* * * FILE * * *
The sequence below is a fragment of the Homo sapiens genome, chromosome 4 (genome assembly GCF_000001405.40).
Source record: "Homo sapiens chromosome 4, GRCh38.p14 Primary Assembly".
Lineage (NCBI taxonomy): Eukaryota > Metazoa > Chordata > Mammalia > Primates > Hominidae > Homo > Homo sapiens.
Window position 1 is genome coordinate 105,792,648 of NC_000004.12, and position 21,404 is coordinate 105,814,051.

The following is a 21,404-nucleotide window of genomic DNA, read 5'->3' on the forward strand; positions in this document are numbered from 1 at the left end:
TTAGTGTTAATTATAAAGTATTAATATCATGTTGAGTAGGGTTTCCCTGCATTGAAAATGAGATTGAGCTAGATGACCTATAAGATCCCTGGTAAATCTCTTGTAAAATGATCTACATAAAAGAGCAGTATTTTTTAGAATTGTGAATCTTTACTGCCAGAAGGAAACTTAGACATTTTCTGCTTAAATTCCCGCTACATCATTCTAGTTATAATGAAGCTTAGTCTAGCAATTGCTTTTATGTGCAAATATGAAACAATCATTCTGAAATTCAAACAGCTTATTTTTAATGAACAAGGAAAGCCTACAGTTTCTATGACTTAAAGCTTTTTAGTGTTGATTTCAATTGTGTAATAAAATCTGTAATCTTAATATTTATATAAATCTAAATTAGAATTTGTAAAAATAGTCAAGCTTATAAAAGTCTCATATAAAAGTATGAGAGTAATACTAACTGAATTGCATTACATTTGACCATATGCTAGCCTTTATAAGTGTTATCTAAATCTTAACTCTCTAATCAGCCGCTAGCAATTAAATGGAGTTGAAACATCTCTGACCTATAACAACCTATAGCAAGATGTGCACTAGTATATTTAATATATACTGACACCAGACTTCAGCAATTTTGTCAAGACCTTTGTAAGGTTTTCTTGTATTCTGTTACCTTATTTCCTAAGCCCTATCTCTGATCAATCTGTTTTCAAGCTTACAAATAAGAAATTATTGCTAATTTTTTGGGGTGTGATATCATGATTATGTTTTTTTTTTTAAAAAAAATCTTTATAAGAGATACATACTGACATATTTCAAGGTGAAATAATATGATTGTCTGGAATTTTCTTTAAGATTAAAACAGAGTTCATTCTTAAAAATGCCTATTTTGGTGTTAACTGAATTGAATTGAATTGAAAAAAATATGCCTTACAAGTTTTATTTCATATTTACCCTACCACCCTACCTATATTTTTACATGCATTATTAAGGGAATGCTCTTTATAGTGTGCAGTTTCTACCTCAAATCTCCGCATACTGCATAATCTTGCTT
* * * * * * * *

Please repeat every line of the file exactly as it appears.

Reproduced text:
The sequence below is a fragment of the Homo sapiens genome, chromosome 4 (genome assembly GCF_000001405.40).
Source record: "Homo sapiens chromosome 4, GRCh38.p14 Primary Assembly".
Lineage (NCBI taxonomy): Eukaryota > Metazoa > Chordata > Mammalia > Primates > Hominidae > Homo > Homo sapiens.
Window position 1 is genome coordinate 105,792,648 of NC_000004.12, and position 21,404 is coordinate 105,814,051.

The following is a 21,404-nucleotide window of genomic DNA, read 5'->3' on the forward strand; positions in this document are numbered from 1 at the left end:
TTAGTGTTAATTATAAAGTATTAATATCATGTTGAGTAGGGTTTCCCTGCATTGAAAATGAGATTGAGCTAGATGACCTATAAGATCCCTGGTAAATCTCTTGTAAAATGATCTACATAAAAGAGCAGTATTTTTTAGAATTGTGAATCTTTACTGCCAGAAGGAAACTTAGACATTTTCTGCTTAAATTCCCGCTACATCATTCTAGTTATAATGAAGCTTAGTCTAGCAATTGCTTTTATGTGCAAATATGAAACAATCATTCTGAAATTCAAACAGCTTATTTTTAATGAACAAGGAAAGCCTACAGTTTCTATGACTTAAAGCTTTTTAGTGTTGATTTCAATTGTGTAATAAAATCTGTAATCTTAATATTTATATAAATCTAAATTAGAATTTGTAAAAATAGTCAAGCTTATAAAAGTCTCATATAAAAGTATGAGAGTAATACTAACTGAATTGCATTACATTTGACCATATGCTAGCCTTTATAAGTGTTATCTAAATCTTAACTCTCTAATCAGCCGCTAGCAATTAAATGGAGTTGAAACATCTCTGACCTATAACAACCTATAGCAAGATGTGCACTAGTATATTTAATATATACTGACACCAGACTTCAGCAATTTTGTCAAGACCTTTGTAAGGTTTTCTTGTATTCTGTTACCTTATTTCCTAAGCCCTATCTCTGATCAATCTGTTTTCAAGCTTACAAATAAGAAATTATTGCTAATTTTTTGGGGTGTGATATCATGATTATGTTTTTTTTTTTAAAAAAAATCTTTATAAGAGATACATACTGACATATTTCAAGGTGAAATAATATGATTGTCTGGAATTTTCTTTAAGATTAAAACAGAGTTCATTCTTAAAAATGCCTATTTTGGTGTTAACTGAATTGAATTGAATTGAAAAAAATATGCCTTACAAGTTTTATTTCATATTTACCCTACCACCCTACCTATATTTTTACATGCATTATTAAGGGAATGCTCTTTATAGTGTGCAGTTTCTACCTCAAATCTCCGCATACTGCATAATCTTGCTT